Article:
Continued his streak of strong play off the bench with 22 points, eight rebounds and two steals, making 5-of-11 from the field and 10-of-11 from the line.
"It was disappointing to come out on the short end in that game because we played hard but we just made too many mistakes, particularly at the defensive end, particularly in terms of blocking out. Our undoing was the second-chance opportunities, especially down the stretch. A lot of times we got stops but we couldn't come up with the ball and it's a shame because we were working hard to get the stops. We missed some blockouts and had some tough bounces, etcetera. When you're playing a really good team like that you've got to tend to the details, otherwise they're going to find ways to beat you."
Points in the Paint:
Pacers 48, Mavericks 28
Fast-break points:
Pacers 19, Mavericks 16
2nd-chance points:
Mavericks 17, Pacers 12
Points off turnovers:
Pacers 17, Mavericks 16
Starters scoring:
Mavericks 106, Pacers 73
Bench scoring:
Pacers 40, Mavericks 9
A number of trends were bucked. The Pacers lost for the first time in six games in which Stephen Jackson has scored at least 20, for the first time in three games in which three players have scored at least 20, and for just the second time in eight games in which Jamaal Tinsley has at least nine assists.
The Pacers travel to New Jersey for a Monday afternoon game against Vince Carter and the Nets (3:30) in a game that will not be televised locally.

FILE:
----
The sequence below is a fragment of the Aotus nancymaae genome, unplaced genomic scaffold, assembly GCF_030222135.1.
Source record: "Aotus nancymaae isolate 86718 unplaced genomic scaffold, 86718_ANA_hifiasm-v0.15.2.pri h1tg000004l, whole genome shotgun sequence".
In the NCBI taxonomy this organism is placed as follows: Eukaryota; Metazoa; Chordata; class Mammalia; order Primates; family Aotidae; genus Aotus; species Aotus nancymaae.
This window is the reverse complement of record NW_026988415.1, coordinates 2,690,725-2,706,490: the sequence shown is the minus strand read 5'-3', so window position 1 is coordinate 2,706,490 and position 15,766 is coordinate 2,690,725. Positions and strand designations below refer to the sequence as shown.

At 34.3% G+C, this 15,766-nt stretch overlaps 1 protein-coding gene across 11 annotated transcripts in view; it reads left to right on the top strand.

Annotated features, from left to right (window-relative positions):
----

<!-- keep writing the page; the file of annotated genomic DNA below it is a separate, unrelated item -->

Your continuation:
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  • DALLAS 115, INDIANA 113 (OT)
    Pacers Fall Short Against Mavs

    By Conrad Brunner | Jan. 12, 2007

    In close games against quality opponents, big shots make headlines but little things make the difference.

    Little things like boxing out and getting the rebound after a much-needed defensive stop. Little things like finishing the play when you catch the ball under the basket. Little things like communicating on defense to prevent shooters from getting open looks. Little things like making free throws when needed. And little things like missing free throws when needed.

    Though they turned in a noble effort and gave themselves ample opportunity to beat the NBA's best team, the Pacers couldn't come up with enough of those little things and wound up falling 115-113 in overtime Friday to Dallas. Dirk Nowitzki scored a season-high 43 points, including eight of the Mavericks' 12 points in overtime, as the visitors won for the 30th time in 34 games and improved to 30-8 overall.